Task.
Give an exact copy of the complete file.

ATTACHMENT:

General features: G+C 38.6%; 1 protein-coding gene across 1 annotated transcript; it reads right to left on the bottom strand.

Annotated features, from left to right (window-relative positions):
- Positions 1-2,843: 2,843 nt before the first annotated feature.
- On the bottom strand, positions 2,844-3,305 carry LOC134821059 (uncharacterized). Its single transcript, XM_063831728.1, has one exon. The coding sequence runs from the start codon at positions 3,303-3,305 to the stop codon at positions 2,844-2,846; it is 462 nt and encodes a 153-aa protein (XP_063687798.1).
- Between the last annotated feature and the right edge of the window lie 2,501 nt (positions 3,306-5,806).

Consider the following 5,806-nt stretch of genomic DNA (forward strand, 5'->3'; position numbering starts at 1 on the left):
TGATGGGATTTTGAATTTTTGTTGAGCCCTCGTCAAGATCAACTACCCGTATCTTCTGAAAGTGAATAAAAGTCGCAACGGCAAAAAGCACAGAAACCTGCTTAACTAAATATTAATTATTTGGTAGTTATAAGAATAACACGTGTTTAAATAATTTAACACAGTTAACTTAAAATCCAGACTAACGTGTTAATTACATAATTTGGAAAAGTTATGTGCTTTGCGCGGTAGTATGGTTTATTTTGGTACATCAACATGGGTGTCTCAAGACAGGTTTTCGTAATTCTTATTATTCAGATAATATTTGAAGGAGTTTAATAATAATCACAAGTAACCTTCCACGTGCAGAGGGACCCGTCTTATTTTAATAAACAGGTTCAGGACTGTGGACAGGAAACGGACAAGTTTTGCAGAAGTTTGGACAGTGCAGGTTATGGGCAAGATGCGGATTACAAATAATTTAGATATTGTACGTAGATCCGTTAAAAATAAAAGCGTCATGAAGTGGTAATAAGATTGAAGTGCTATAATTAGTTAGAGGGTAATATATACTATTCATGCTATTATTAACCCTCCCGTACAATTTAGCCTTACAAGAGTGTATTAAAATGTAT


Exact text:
General features: G+C 38.6%; 1 protein-coding gene across 1 annotated transcript; it reads right to left on the bottom strand.

Annotated features, from left to right (window-relative positions):
- Positions 1-2,843: 2,843 nt before the first annotated feature.
- On the bottom strand, positions 2,844-3,305 carry LOC134821059 (uncharacterized). Its single transcript, XM_063831728.1, has one exon. The coding sequence runs from the start codon at positions 3,303-3,305 to the stop codon at positions 2,844-2,846; it is 462 nt and encodes a 153-aa protein (XP_063687798.1).
- Between the last annotated feature and the right edge of the window lie 2,501 nt (positions 3,306-5,806).

Consider the following 5,806-nt stretch of genomic DNA (forward strand, 5'->3'; position numbering starts at 1 on the left):
TGATGGGATTTTGAATTTTTGTTGAGCCCTCGTCAAGATCAACTACCCGTATCTTCTGAAAGTGAATAAAAGTCGCAACGGCAAAAAGCACAGAAACCTGCTTAACTAAATATTAATTATTTGGTAGTTATAAGAATAACACGTGTTTAAATAATTTAACACAGTTAACTTAAAATCCAGACTAACGTGTTAATTACATAATTTGGAAAAGTTATGTGCTTTGCGCGGTAGTATGGTTTATTTTGGTACATCAACATGGGTGTCTCAAGACAGGTTTTCGTAATTCTTATTATTCAGATAATATTTGAAGGAGTTTAATAATAATCACAAGTAACCTTCCACGTGCAGAGGGACCCGTCTTATTTTAATAAACAGGTTCAGGACTGTGGACAGGAAACGGACAAGTTTTGCAGAAGTTTGGACAGTGCAGGTTATGGGCAAGATGCGGATTACAAATAATTTAGATATTGTACGTAGATCCGTTAAAAATAAAAGCGTCATGAAGTGGTAATAAGATTGAAGTGCTATAATTAGTTAGAGGGTAATATATACTATTCATGCTATTATTAACCCTCCCGTACAATTTAGCCTTACAAGAGTGTATTAAAATGTAT